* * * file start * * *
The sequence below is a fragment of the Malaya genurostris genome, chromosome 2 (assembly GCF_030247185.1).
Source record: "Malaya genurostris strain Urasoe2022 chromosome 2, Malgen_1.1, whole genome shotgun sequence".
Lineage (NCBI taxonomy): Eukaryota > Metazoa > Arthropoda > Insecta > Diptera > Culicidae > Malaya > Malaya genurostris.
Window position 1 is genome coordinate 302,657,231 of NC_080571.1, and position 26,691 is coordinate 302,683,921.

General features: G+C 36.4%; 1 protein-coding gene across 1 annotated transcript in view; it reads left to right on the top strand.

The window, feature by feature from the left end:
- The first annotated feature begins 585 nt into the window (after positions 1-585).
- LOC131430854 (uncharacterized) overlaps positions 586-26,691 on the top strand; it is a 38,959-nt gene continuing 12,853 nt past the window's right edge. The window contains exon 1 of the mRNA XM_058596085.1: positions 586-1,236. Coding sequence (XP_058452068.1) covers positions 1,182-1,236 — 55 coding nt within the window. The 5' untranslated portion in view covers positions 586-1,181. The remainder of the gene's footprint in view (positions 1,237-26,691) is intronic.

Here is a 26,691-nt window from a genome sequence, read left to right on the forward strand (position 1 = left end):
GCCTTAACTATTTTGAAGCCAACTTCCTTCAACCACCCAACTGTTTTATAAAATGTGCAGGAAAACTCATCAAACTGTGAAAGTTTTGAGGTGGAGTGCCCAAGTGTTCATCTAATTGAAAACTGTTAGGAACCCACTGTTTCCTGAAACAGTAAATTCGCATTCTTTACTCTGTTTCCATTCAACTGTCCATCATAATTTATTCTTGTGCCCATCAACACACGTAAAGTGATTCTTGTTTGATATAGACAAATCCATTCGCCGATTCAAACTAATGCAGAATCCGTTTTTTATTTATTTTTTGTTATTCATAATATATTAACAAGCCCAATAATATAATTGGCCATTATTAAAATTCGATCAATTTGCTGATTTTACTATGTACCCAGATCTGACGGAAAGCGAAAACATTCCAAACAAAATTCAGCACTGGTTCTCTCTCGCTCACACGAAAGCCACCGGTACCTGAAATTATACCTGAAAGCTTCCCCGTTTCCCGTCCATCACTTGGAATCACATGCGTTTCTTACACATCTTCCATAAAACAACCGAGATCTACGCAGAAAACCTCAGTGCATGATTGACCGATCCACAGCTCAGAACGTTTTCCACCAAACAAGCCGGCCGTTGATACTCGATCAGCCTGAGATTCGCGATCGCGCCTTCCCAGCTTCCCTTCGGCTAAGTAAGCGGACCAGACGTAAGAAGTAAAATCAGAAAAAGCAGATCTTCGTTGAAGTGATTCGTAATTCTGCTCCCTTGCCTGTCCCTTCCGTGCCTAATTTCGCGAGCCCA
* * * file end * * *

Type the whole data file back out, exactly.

The sequence below is a fragment of the Malaya genurostris genome, chromosome 2 (assembly GCF_030247185.1).
Source record: "Malaya genurostris strain Urasoe2022 chromosome 2, Malgen_1.1, whole genome shotgun sequence".
Lineage (NCBI taxonomy): Eukaryota > Metazoa > Arthropoda > Insecta > Diptera > Culicidae > Malaya > Malaya genurostris.
Window position 1 is genome coordinate 302,657,231 of NC_080571.1, and position 26,691 is coordinate 302,683,921.

General features: G+C 36.4%; 1 protein-coding gene across 1 annotated transcript in view; it reads left to right on the top strand.

The window, feature by feature from the left end:
- The first annotated feature begins 585 nt into the window (after positions 1-585).
- LOC131430854 (uncharacterized) overlaps positions 586-26,691 on the top strand; it is a 38,959-nt gene continuing 12,853 nt past the window's right edge. The window contains exon 1 of the mRNA XM_058596085.1: positions 586-1,236. Coding sequence (XP_058452068.1) covers positions 1,182-1,236 — 55 coding nt within the window. The 5' untranslated portion in view covers positions 586-1,181. The remainder of the gene's footprint in view (positions 1,237-26,691) is intronic.

Here is a 26,691-nt window from a genome sequence, read left to right on the forward strand (position 1 = left end):
GCCTTAACTATTTTGAAGCCAACTTCCTTCAACCACCCAACTGTTTTATAAAATGTGCAGGAAAACTCATCAAACTGTGAAAGTTTTGAGGTGGAGTGCCCAAGTGTTCATCTAATTGAAAACTGTTAGGAACCCACTGTTTCCTGAAACAGTAAATTCGCATTCTTTACTCTGTTTCCATTCAACTGTCCATCATAATTTATTCTTGTGCCCATCAACACACGTAAAGTGATTCTTGTTTGATATAGACAAATCCATTCGCCGATTCAAACTAATGCAGAATCCGTTTTTTATTTATTTTTTGTTATTCATAATATATTAACAAGCCCAATAATATAATTGGCCATTATTAAAATTCGATCAATTTGCTGATTTTACTATGTACCCAGATCTGACGGAAAGCGAAAACATTCCAAACAAAATTCAGCACTGGTTCTCTCTCGCTCACACGAAAGCCACCGGTACCTGAAATTATACCTGAAAGCTTCCCCGTTTCCCGTCCATCACTTGGAATCACATGCGTTTCTTACACATCTTCCATAAAACAACCGAGATCTACGCAGAAAACCTCAGTGCATGATTGACCGATCCACAGCTCAGAACGTTTTCCACCAAACAAGCCGGCCGTTGATACTCGATCAGCCTGAGATTCGCGATCGCGCCTTCCCAGCTTCCCTTCGGCTAAGTAAGCGGACCAGACGTAAGAAGTAAAATCAGAAAAAGCAGATCTTCGTTGAAGTGATTCGTAATTCTGCTCCCTTGCCTGTCCCTTCCGTGCCTAATTTCGCGAGCCCA